Look at the example below

public class Employee {

private String name;
private int age;

public Employee() {
}

public Employee(String name, int age) {
this.name = name;
this.age = age;
}

public String getName() {
return name;
}

public void setName(String name) {
this.name = name;
}

public int getAge() {
return age;
}

public void setAge(int age) {
this.age = age;
}

@Override
public boolean equals(Object obj) {
//Remember: Some Java gurus recommend you avoid using instanceof
if (obj instanceof Employee) {
Employee emp = (Employee)obj;
return (emp.name == name && emp.age == age);
}
return false;
}

@Override
public int hashCode() {
return name.length() + age;
}

public static void main(String[] args) {
Employee e = new Employee("muhammad", 24);
Map<Object, Object> m = new HashMap<Object, Object>();
m.put(e, "Muhammad Ali Khojaye");

// getting output
System.out.println(m.get(e));

e.name = "abid";

// it fails to get
System.out.println(m.get(e));

e.name = "amirrana";

// it fails again
System.out.println(m.get(new Employee("muhammad", 24)));
}
}

So you can see in the above examples that how we are getting some unpredictable results.

You can easily fix the above by overriding the hashCode() using either Joshu Recipe or using HashCodeBuilder class.

Here is an example,

Joshu Recommendation
@Override
public int hashCode() {
int result = 17;
result = 37*result + name.hashCode();
result = 37*result + age;
return result;
}
Using HashCodeBuilder
@Override
public int hashCode() {
return new HashCodeBuilder(83, 7)
.append(name)
.append(age)
.toHashCode();
}

Another Example of Mutable Field as Key

Let consider the example 

public class HashTest {    
private int mutableField;
private final int immutableField;

public HashTest(int mutableField, int immutableField) {
this.mutableField = mutableField;
this.immutableField = immutableField;
}

public void setMutableField(int mutableField) {
this.mutableField = mutableField;
}

@Override
public boolean equals(Object o) {
if(o instanceof HashTest) {
return (mutableField == ((HashTest)o).mutableField)
&& (immutableField == ((HashTest)o).immutableField);
}else {
return false;
}
}

@Override
public int hashCode() {
int result = 17;
result = 37 * result + this.mutableField;
result = 37 * result + this.immutableField;
return result;
}

public static void main(String[] args) {
Set<HashTest> set = new HashSet<HashTest>();
HashTest obj = new HashTest(6622458, 626304);
set.add(obj);
System.out.println(set.contains(obj));
obj.setMutableField(3867602);
System.out.println(set.contains(obj));
}
}

After changing mutableField, the computed hashCode is no longer pointing to the old bucket and the contains() returns false.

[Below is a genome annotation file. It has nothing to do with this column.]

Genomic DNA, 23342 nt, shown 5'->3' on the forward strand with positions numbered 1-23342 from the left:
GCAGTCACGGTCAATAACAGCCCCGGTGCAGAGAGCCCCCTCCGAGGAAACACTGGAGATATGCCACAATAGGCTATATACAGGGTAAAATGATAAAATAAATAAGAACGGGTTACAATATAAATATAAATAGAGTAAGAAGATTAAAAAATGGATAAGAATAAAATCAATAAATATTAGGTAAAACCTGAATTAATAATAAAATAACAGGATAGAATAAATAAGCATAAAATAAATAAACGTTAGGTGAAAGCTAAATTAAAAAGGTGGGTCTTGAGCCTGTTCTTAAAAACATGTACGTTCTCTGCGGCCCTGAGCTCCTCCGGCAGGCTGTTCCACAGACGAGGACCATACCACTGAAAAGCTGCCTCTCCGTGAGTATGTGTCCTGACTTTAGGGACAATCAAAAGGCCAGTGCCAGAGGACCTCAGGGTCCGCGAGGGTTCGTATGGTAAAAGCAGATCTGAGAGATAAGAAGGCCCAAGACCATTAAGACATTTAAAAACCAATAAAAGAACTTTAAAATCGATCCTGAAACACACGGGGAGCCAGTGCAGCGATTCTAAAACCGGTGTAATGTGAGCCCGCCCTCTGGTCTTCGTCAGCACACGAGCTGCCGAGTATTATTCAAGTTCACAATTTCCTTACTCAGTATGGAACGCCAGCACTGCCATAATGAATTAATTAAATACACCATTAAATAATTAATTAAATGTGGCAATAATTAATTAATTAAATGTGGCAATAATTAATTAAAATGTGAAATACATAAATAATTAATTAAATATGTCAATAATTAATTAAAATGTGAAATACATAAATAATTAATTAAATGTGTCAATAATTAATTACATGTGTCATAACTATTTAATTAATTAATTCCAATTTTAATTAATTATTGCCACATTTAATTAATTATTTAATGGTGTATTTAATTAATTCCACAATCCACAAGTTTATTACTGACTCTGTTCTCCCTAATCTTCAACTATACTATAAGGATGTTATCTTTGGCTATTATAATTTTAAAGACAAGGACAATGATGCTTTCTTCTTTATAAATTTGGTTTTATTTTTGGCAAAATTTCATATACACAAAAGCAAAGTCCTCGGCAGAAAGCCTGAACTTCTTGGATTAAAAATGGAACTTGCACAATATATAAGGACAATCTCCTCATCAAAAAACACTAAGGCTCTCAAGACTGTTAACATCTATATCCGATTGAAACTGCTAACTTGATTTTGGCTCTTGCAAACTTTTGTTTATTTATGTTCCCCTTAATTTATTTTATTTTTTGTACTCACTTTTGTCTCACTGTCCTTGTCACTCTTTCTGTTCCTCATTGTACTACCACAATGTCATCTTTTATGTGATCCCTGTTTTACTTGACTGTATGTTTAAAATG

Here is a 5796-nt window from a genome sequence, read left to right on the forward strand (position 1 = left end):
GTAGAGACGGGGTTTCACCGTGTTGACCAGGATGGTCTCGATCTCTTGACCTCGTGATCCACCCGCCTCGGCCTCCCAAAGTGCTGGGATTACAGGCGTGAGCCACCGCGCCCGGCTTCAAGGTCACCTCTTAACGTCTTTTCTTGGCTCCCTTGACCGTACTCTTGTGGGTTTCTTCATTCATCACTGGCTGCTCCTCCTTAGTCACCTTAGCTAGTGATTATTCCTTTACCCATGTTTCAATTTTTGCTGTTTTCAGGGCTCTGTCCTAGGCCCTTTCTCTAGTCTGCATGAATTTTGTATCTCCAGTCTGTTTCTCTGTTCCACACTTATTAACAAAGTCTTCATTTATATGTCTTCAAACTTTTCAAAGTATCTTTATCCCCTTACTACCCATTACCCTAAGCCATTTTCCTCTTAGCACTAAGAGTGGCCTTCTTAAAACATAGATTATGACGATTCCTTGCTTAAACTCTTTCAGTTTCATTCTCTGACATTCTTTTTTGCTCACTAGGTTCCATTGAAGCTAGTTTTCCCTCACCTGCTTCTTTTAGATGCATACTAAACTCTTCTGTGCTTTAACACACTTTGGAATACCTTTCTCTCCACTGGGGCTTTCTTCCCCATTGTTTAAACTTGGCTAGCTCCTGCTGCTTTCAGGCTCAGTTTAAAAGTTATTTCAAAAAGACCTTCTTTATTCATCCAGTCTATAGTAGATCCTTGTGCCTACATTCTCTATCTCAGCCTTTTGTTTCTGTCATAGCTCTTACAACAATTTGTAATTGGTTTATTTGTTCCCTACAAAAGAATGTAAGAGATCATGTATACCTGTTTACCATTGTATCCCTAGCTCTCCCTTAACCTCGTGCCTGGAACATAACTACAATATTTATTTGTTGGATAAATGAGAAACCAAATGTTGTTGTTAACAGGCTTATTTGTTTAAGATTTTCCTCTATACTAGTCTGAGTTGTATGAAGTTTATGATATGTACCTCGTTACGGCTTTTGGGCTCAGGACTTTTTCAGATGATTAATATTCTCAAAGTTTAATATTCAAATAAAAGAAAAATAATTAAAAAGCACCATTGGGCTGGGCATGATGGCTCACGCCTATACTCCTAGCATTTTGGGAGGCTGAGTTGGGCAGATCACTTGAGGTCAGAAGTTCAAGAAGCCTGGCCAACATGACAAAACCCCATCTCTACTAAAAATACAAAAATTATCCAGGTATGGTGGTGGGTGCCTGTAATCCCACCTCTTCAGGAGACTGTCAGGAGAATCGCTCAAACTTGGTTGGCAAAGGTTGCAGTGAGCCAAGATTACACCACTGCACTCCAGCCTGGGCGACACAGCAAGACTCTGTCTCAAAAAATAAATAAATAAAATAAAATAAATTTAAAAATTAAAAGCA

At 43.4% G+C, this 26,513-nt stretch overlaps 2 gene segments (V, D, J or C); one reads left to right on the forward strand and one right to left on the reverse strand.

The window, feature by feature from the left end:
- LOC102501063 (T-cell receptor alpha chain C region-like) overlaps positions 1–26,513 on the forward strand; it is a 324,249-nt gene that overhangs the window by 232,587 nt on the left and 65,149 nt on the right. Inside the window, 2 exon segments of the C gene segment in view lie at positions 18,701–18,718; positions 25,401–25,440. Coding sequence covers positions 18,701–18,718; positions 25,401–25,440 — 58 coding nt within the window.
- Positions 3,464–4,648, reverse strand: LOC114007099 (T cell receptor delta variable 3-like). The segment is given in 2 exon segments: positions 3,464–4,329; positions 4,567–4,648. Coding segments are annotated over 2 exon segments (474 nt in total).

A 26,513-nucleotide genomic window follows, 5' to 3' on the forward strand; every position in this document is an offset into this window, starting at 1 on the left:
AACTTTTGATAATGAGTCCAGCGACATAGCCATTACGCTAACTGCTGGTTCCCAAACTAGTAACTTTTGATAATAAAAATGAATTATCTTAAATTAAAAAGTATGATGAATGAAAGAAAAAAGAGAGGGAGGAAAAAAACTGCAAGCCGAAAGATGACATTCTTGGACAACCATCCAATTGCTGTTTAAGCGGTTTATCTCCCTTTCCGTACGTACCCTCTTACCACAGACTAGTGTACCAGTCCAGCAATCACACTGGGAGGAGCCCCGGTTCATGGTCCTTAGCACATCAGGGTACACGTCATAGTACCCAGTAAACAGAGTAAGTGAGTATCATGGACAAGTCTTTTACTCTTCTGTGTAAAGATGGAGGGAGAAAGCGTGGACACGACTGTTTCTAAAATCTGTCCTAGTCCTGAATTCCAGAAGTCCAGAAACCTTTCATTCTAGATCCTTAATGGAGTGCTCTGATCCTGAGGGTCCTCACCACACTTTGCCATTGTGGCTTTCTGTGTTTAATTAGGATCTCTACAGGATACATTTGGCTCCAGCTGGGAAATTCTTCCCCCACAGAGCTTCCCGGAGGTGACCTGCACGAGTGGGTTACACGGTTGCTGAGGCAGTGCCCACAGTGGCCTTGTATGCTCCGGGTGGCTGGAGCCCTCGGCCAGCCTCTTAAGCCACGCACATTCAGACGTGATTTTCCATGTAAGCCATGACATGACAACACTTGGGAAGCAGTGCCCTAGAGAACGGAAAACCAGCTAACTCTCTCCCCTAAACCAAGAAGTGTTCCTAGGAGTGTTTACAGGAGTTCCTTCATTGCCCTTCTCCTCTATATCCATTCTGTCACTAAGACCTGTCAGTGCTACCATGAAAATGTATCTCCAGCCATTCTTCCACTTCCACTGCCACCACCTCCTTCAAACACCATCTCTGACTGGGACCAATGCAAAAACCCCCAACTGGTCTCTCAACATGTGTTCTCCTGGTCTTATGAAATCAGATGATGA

We can tackle such situation using either of these methods

  • Hashcode is best when calculated from immutable data; therefore ensure that only immutable object would be used as key with Collections.
  • Implement the hashCode() using our first technique i.e. return a constant value but you must aware that it would kills all those advantage of bucket mechanism.
  • If you need mutable fields included in the hashCode method then you can calculate and store the hash value when the object is created and whenever you update mutable field, you must first remove it from the collection(set/map) and then add it back to the collection after updating it. 

References and More Information

Effective Java

Object Class

HashCodeBuilder

http://www.javaranch.com/


- See more at: http://muhammadkhojaye.blogspot.com/2010/02/java-hashing.html 

Published at DZone with permission of Muhammad Khojaye, author and DZone MVB.

(Note: Opinions expressed in this article and its replies are the opinions of their respective authors and not those of DZone, Inc.)

Comments

Yair Ogen replied on Tue, 2009/10/27 - 2:19am

you might want to add that eclipse has a built-in hash code method generator...

Florent Ramiere replied on Tue, 2009/10/27 - 3:44am

You can see also other strategies when working with Hibernate here http://blog.springfuse.com/2009/10/testing-various-equals-and-hashcode_3597.html

Slava Lo replied on Tue, 2009/10/27 - 5:22am

Is it a bug in Employee.equals method implementation when 'name' field is compared using reference equality ?

Should it really be:


35.               return (name.equals(emp.name) && emp.age == age);

?

Muhammad Khojaye replied on Tue, 2009/10/27 - 6:19am in response to: Slava Lo

Yes. It should compare with equal, otherwise

e = new Employee(new String("muhammad"), 24);

would fail to get.

 

 

Developer Dude replied on Tue, 2009/10/27 - 11:10am